After some early success, everything starts to go south for Mark. Du Pont introduces him to cocaine with predictably disastrous results and Dave is offered a sufficiently large sum of money to induce him to join the Foxcatcher team. The already unsettled team dynamics worsen further following the death of Jean.

Steve Carell, best known for his comedy roles (The 40 Year Old Virgin, The Office), is a revelation as John du Pont. From the outset he appears only partly connected to reality, with a way of speaking that is strangely distant and affectless. One of the oddest moments occurs early on, when du Pont turns up at Mark’s house late at night to talk about bird-watching, a topic on which du Pont has written books. He tells Mark: “You can learn a lot from birds. I’m an ornithologist. I’m also a patriot”. The flunkies around du Pont are mostly unfriendly and uncommunicative, presumably not wanting to openly comment on their boss’s oddness but yet happy to collect their handsome salaries. Dave rightly asks just why this wealthy man would be interested in creating a wrestling team.  The answer would appear to be that he hopes to receive the recognition from his country that has been denied him by his own mother.

Foxcatcher moves along at a fairly stately pace, building an atmosphere of strangeness and slowly revealing the complicated relationships of the key characters. For those more used to a punchier kind of pacing in films, Foxcatcher might seem a little slow, but I found it utterly magnetic albeit gloomy. As well as Carell’s outstanding performance, Channing Tatum also turns in an impressive performance as Mark Schultz.

Rating: 5/5

Kajaki: Directed by Paul Katis; Written by Tom Williams; Country – UK; Runtime – 108 mins.

Cast: Mark Stanley (‘Tug’ Hartley), Malachi Kirby (Snoop), David Elliiot (Mark Wright), Paul Luebke (Jay Davis), Ali Cook (‘Spud’ McMellon), Bryan Parry (Jonesy), Grant Kilburn (Alex Craig), Andy Gibbins (Smudge), Scott Kyle (Stu Pearson), Jon-Paul Bell (Luke Mauro), Benjamin O’Mahony (Stu Hale), Connor Mills (voice), John Doughty (Dave Prosser), Liam Ainsworth (Ken Barlow), Robert Mitchell (Faz).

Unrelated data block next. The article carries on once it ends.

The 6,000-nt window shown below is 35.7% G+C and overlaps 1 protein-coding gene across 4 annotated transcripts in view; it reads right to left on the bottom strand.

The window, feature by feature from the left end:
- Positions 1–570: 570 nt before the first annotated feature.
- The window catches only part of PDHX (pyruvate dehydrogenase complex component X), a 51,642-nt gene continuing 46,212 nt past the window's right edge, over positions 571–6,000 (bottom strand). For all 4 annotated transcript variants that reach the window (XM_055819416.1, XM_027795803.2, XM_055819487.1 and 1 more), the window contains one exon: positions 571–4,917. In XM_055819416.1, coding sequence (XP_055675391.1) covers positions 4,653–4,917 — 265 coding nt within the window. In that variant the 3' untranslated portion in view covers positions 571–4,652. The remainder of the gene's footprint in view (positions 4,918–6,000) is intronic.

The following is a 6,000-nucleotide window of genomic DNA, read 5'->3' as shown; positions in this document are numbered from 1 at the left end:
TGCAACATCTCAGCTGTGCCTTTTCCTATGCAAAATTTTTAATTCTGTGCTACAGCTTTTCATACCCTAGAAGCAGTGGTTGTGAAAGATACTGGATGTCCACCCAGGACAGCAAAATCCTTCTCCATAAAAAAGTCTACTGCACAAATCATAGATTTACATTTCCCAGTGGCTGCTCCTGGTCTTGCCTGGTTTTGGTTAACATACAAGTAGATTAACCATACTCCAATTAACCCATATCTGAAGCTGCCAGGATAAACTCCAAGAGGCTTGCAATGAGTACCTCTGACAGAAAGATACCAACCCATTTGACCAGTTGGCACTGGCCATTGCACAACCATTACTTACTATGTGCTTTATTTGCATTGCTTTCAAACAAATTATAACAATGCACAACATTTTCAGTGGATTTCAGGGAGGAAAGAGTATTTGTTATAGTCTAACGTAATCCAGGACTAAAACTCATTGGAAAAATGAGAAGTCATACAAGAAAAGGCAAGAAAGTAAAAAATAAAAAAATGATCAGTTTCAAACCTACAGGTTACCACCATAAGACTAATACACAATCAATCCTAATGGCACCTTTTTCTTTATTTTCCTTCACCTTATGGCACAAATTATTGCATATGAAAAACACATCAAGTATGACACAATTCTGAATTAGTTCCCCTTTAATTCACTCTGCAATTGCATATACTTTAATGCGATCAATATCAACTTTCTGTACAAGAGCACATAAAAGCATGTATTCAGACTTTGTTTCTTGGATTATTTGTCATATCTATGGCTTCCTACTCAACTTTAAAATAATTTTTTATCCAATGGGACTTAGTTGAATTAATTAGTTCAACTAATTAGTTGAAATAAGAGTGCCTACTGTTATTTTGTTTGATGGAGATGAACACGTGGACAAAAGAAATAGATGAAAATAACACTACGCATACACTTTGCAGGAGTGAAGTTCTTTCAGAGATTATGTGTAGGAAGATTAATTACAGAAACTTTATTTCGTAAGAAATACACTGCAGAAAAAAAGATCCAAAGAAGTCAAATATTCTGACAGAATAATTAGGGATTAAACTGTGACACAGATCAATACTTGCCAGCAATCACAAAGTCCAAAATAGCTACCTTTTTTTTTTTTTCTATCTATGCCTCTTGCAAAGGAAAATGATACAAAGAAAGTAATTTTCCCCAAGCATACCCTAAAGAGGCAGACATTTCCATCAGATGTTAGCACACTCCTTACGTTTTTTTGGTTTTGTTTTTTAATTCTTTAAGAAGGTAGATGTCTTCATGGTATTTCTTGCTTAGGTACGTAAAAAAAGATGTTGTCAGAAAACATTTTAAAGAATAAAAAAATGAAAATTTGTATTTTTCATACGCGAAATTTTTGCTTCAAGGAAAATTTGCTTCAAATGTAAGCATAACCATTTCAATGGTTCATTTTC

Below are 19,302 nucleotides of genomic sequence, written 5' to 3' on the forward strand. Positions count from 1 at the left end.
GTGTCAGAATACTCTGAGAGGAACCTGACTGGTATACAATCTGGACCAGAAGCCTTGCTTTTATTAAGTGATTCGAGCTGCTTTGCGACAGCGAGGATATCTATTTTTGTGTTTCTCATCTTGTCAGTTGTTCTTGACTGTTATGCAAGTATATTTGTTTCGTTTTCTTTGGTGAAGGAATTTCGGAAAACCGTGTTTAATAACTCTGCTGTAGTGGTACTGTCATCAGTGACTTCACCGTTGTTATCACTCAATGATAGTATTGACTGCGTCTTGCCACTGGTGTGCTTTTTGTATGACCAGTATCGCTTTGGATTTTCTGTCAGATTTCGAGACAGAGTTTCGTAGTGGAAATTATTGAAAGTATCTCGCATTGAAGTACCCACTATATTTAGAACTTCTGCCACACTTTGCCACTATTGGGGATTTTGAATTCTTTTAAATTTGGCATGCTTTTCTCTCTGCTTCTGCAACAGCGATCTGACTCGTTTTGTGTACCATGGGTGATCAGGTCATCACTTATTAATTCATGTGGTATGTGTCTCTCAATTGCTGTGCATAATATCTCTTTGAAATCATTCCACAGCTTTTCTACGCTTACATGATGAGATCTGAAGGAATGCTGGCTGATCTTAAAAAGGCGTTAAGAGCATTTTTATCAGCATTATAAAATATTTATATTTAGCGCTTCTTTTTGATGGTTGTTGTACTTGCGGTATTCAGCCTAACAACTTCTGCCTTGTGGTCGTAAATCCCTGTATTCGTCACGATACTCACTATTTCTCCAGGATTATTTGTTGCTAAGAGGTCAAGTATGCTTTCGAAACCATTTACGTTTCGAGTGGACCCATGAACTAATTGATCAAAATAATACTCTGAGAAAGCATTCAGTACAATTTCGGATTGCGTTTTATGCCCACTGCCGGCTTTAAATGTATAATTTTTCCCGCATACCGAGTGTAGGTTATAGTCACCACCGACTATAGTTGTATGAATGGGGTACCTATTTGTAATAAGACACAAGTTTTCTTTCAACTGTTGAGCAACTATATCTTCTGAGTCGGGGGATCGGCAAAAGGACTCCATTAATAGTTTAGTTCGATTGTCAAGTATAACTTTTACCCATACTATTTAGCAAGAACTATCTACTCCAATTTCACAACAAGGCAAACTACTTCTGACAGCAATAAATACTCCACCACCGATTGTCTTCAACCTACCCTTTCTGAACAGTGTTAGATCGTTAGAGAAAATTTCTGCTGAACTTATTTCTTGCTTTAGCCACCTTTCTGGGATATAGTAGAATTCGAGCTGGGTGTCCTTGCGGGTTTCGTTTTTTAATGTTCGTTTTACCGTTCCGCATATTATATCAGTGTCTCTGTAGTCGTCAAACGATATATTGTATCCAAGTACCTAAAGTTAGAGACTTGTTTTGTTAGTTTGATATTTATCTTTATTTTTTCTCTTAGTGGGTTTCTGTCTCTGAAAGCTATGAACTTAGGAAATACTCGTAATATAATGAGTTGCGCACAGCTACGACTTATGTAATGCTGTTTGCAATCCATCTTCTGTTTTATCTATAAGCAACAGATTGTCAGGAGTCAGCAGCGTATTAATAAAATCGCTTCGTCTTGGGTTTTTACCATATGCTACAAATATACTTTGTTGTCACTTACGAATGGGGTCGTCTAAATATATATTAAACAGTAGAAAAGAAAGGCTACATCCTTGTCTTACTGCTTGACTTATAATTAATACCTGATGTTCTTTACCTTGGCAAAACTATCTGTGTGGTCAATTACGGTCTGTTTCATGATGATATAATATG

American Sniper: Directed by Clint Eastwood; Screenplay by Jason Hall, from the book by Chris Kyle, Scott McEwen, and Jim DeFelice; Country – USA; Runtime – 132 mins.

Cast: Bradley Cooper (Chris Kyle), Cole Konis (young Chris Kyle), Sienna Miller (Taya Kyle), Max Charles (Colton Kyle), Luke Grimes (Marc Lee), Kyle Gallner (Goat-Winston), Sam Jaeger (Captain Martens), Jake McDorman (Biggles), Cory Hardrict (‘D’ / Dandridge).

*** SPOILER ALERT: Each film reviewed here is based on real events, and these are described in my review. ***

War – what is it good for?

British armed forces have been engaged in continuous conflict somewhere on the planet for the past hundred years, and for several decades after World War Two war movies were a regular part of the film industry’s output. Even in the late seventies and early eighties good business was being done by films like The Eagle Has Landed, The Wild Geese, and The Dogs of War. However, ever since the televised images from the Falklands War brought the shocking reality of conflict to a new generation it seems as though British film-makers have lost their enthusiasm for war films. There are of course some exceptions, such as Regeneration (1997) and Enigma (2001), the former set in Word War One and the latter concerned with a mystery among Bletchley Park’s codebreakers in WW2. However, it is hard to think of any British movies that deal with our more recent conflicts. Perhaps film-makers have been cowed by the intense controversy that surrounded the TV Falklands drama Tumbledown (1988). Even representations of earlier conflicts can arouse establishment ire if they are felt to question the authorised version of history, as with The Monocled Mutineer (1986).